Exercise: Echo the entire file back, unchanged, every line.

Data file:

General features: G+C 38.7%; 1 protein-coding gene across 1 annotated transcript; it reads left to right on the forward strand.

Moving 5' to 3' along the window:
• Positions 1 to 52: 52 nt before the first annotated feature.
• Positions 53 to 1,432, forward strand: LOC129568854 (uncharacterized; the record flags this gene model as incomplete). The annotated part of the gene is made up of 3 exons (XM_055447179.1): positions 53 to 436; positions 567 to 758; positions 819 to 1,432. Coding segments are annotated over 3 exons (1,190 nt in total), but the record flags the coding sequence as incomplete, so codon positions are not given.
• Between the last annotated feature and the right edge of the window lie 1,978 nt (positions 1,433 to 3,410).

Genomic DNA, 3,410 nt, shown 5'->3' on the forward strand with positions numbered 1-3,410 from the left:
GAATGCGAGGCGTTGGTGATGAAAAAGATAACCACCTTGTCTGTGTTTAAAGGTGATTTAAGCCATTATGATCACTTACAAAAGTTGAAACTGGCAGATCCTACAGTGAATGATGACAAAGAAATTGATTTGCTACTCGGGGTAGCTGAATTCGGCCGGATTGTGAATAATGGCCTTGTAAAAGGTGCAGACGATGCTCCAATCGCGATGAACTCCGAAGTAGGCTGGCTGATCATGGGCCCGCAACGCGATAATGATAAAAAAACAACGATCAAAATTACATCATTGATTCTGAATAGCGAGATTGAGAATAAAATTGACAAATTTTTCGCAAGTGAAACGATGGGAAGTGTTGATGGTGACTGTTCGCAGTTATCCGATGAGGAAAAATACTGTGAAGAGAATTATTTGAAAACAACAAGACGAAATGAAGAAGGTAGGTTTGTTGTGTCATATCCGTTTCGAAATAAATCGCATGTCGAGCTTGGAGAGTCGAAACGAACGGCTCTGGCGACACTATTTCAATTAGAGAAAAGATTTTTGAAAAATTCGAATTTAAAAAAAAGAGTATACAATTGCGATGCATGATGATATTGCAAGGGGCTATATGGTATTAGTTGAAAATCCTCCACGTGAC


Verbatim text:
General features: G+C 38.7%; 1 protein-coding gene across 1 annotated transcript; it reads left to right on the forward strand.

Moving 5' to 3' along the window:
• Positions 1 to 52: 52 nt before the first annotated feature.
• Positions 53 to 1,432, forward strand: LOC129568854 (uncharacterized; the record flags this gene model as incomplete). The annotated part of the gene is made up of 3 exons (XM_055447179.1): positions 53 to 436; positions 567 to 758; positions 819 to 1,432. Coding segments are annotated over 3 exons (1,190 nt in total), but the record flags the coding sequence as incomplete, so codon positions are not given.
• Between the last annotated feature and the right edge of the window lie 1,978 nt (positions 1,433 to 3,410).

Genomic DNA, 3,410 nt, shown 5'->3' on the forward strand with positions numbered 1-3,410 from the left:
GAATGCGAGGCGTTGGTGATGAAAAAGATAACCACCTTGTCTGTGTTTAAAGGTGATTTAAGCCATTATGATCACTTACAAAAGTTGAAACTGGCAGATCCTACAGTGAATGATGACAAAGAAATTGATTTGCTACTCGGGGTAGCTGAATTCGGCCGGATTGTGAATAATGGCCTTGTAAAAGGTGCAGACGATGCTCCAATCGCGATGAACTCCGAAGTAGGCTGGCTGATCATGGGCCCGCAACGCGATAATGATAAAAAAACAACGATCAAAATTACATCATTGATTCTGAATAGCGAGATTGAGAATAAAATTGACAAATTTTTCGCAAGTGAAACGATGGGAAGTGTTGATGGTGACTGTTCGCAGTTATCCGATGAGGAAAAATACTGTGAAGAGAATTATTTGAAAACAACAAGACGAAATGAAGAAGGTAGGTTTGTTGTGTCATATCCGTTTCGAAATAAATCGCATGTCGAGCTTGGAGAGTCGAAACGAACGGCTCTGGCGACACTATTTCAATTAGAGAAAAGATTTTTGAAAAATTCGAATTTAAAAAAAAGAGTATACAATTGCGATGCATGATGATATTGCAAGGGGCTATATGGTATTAGTTGAAAATCCTCCACGTGAC